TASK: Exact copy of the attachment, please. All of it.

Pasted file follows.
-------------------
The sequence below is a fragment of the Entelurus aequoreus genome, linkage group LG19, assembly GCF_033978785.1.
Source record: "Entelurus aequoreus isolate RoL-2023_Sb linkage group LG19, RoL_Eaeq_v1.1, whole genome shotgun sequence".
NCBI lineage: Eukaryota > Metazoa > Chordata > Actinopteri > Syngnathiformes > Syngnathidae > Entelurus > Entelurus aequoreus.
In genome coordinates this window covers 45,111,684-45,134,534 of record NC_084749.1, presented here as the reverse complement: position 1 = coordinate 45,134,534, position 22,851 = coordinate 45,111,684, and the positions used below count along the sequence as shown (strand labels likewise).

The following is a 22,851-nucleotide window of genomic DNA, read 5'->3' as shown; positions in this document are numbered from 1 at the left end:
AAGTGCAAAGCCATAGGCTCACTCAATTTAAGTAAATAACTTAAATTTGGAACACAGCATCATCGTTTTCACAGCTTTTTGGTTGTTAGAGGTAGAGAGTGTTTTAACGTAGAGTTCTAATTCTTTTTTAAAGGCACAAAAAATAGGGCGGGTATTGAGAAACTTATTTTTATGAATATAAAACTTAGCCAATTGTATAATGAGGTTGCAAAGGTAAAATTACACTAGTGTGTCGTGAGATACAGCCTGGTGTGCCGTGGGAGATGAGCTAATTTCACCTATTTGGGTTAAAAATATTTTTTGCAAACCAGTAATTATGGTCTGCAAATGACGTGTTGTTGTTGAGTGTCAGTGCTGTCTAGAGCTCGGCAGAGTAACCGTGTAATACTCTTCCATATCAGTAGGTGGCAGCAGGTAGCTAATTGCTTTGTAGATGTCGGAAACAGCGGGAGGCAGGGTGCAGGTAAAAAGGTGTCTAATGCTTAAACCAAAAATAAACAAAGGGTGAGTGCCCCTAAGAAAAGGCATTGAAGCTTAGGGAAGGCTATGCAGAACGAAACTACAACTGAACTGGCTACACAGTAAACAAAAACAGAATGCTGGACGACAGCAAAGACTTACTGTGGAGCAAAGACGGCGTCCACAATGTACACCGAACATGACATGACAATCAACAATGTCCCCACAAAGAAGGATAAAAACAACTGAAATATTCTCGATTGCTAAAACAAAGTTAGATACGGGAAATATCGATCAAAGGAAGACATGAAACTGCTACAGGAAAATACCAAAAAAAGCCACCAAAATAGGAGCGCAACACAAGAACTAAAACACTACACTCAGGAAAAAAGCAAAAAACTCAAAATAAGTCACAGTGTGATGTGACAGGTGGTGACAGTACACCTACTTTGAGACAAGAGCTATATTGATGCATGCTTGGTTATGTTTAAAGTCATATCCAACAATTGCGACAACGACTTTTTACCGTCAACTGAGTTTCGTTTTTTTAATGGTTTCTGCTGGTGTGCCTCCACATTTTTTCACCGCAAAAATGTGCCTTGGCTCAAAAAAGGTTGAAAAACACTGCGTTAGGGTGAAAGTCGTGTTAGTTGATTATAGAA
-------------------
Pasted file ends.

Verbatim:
The sequence below is a fragment of the Entelurus aequoreus genome, linkage group LG19, assembly GCF_033978785.1.
Source record: "Entelurus aequoreus isolate RoL-2023_Sb linkage group LG19, RoL_Eaeq_v1.1, whole genome shotgun sequence".
NCBI lineage: Eukaryota > Metazoa > Chordata > Actinopteri > Syngnathiformes > Syngnathidae > Entelurus > Entelurus aequoreus.
In genome coordinates this window covers 45,111,684-45,134,534 of record NC_084749.1, presented here as the reverse complement: position 1 = coordinate 45,134,534, position 22,851 = coordinate 45,111,684, and the positions used below count along the sequence as shown (strand labels likewise).

The following is a 22,851-nucleotide window of genomic DNA, read 5'->3' as shown; positions in this document are numbered from 1 at the left end:
AAGTGCAAAGCCATAGGCTCACTCAATTTAAGTAAATAACTTAAATTTGGAACACAGCATCATCGTTTTCACAGCTTTTTGGTTGTTAGAGGTAGAGAGTGTTTTAACGTAGAGTTCTAATTCTTTTTTAAAGGCACAAAAAATAGGGCGGGTATTGAGAAACTTATTTTTATGAATATAAAACTTAGCCAATTGTATAATGAGGTTGCAAAGGTAAAATTACACTAGTGTGTCGTGAGATACAGCCTGGTGTGCCGTGGGAGATGAGCTAATTTCACCTATTTGGGTTAAAAATATTTTTTGCAAACCAGTAATTATGGTCTGCAAATGACGTGTTGTTGTTGAGTGTCAGTGCTGTCTAGAGCTCGGCAGAGTAACCGTGTAATACTCTTCCATATCAGTAGGTGGCAGCAGGTAGCTAATTGCTTTGTAGATGTCGGAAACAGCGGGAGGCAGGGTGCAGGTAAAAAGGTGTCTAATGCTTAAACCAAAAATAAACAAAGGGTGAGTGCCCCTAAGAAAAGGCATTGAAGCTTAGGGAAGGCTATGCAGAACGAAACTACAACTGAACTGGCTACACAGTAAACAAAAACAGAATGCTGGACGACAGCAAAGACTTACTGTGGAGCAAAGACGGCGTCCACAATGTACACCGAACATGACATGACAATCAACAATGTCCCCACAAAGAAGGATAAAAACAACTGAAATATTCTCGATTGCTAAAACAAAGTTAGATACGGGAAATATCGATCAAAGGAAGACATGAAACTGCTACAGGAAAATACCAAAAAAAGCCACCAAAATAGGAGCGCAACACAAGAACTAAAACACTACACTCAGGAAAAAAGCAAAAAACTCAAAATAAGTCACAGTGTGATGTGACAGGTGGTGACAGTACACCTACTTTGAGACAAGAGCTATATTGATGCATGCTTGGTTATGTTTAAAGTCATATCCAACAATTGCGACAACGACTTTTTACCGTCAACTGAGTTTCGTTTTTTTAATGGTTTCTGCTGGTGTGCCTCCACATTTTTTCACCGCAAAAATGTGCCTTGGCTCAAAAAAGGTTGAAAAACACTGCGTTAGGGTGAAAGTCGTGTTAGTTGATTATAGAA